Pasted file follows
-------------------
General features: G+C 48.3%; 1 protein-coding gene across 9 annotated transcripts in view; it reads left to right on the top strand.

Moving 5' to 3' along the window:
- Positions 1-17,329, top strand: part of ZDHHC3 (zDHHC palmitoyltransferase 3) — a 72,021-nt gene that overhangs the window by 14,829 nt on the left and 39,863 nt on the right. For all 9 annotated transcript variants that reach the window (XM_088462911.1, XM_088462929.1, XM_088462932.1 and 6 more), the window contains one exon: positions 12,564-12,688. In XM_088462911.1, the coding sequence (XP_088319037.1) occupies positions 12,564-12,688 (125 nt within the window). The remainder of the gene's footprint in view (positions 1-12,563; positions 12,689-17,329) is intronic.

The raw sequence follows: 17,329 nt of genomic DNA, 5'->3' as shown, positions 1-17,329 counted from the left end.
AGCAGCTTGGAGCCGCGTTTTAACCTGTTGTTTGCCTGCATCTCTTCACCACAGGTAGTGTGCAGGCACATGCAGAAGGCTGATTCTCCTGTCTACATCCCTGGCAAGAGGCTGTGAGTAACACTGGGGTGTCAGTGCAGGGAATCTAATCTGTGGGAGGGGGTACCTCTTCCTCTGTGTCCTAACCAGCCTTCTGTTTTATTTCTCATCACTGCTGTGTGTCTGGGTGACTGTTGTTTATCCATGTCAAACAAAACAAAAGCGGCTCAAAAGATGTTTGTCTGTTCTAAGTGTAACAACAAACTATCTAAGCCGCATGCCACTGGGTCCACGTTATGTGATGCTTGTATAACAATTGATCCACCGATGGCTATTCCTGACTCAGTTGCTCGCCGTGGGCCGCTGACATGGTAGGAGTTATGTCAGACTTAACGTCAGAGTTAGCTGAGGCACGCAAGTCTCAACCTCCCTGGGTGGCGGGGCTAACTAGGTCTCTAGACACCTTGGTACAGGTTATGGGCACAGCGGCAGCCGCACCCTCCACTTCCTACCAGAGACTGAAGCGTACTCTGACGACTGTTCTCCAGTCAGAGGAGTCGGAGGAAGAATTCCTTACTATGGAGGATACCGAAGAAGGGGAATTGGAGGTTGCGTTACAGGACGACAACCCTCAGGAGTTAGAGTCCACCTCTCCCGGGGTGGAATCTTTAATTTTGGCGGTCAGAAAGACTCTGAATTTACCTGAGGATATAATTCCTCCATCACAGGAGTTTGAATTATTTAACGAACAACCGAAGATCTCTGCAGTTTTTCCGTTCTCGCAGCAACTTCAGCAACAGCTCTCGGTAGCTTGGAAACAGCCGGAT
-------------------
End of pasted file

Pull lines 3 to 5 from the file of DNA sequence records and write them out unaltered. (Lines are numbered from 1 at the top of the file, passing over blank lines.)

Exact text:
- Positions 1-17,329, top strand: part of ZDHHC3 (zDHHC palmitoyltransferase 3) — a 72,021-nt gene that overhangs the window by 14,829 nt on the left and 39,863 nt on the right. For all 9 annotated transcript variants that reach the window (XM_088462911.1, XM_088462929.1, XM_088462932.1 and 6 more), the window contains one exon: positions 12,564-12,688. In XM_088462911.1, the coding sequence (XP_088319037.1) occupies positions 12,564-12,688 (125 nt within the window). The remainder of the gene's footprint in view (positions 1-12,563; positions 12,689-17,329) is intronic.

The raw sequence follows: 17,329 nt of genomic DNA, 5'->3' as shown, positions 1-17,329 counted from the left end.
AGCAGCTTGGAGCCGCGTTTTAACCTGTTGTTTGCCTGCATCTCTTCACCACAGGTAGTGTGCAGGCACATGCAGAAGGCTGATTCTCCTGTCTACATCCCTGGCAAGAGGCTGTGAGTAACACTGGGGTGTCAGTGCAGGGAATCTAATCTGTGGGAGGGGGTACCTCTTCCTCTGTGTCCTAACCAGCCTTCTGTTTTATTTCTCATCACTGCTGTGTGTCTGGGTGACTGTTGTTTATCCATGTCAAACAAAACAAAAGCGGCTCAAAAGATGTTTGTCTGTTCTAAGTGTAACAACAAACTATCTAAGCCGCATGCCACTGGGTCCACGTTATGTGATGCTTGTATAACAATTGATCCACCGATGGCTATTCCTGACTCAGTTGCTCGCCGTGGGCCGCTGACATGGTAGGAGTTATGTCAGACTTAACGTCAGAGTTAGCTGAGGCACGCAAGTCTCAACCTCCCTGGGTGGCGGGGCTAACTAGGTCTCTAGACACCTTGGTACAGGTTATGGGCACAGCGGCAGCCGCACCCTCCACTTCCTACCAGAGACTGAAGCGTACTCTGACGACTGTTCTCCAGTCAGAGGAGTCGGAGGAAGAATTCCTTACTATGGAGGATACCGAAGAAGGGGAATTGGAGGTTGCGTTACAGGACGACAACCCTCAGGAGTTAGAGTCCACCTCTCCCGGGGTGGAATCTTTAATTTTGGCGGTCAGAAAGACTCTGAATTTACCTGAGGATATAATTCCTCCATCACAGGAGTTTGAATTATTTAACGAACAACCGAAGATCTCTGCAGTTTTTCCGTTCTCGCAGCAACTTCAGCAACAGCTCTCGGTAGCTTGGAAACAGCCGGAT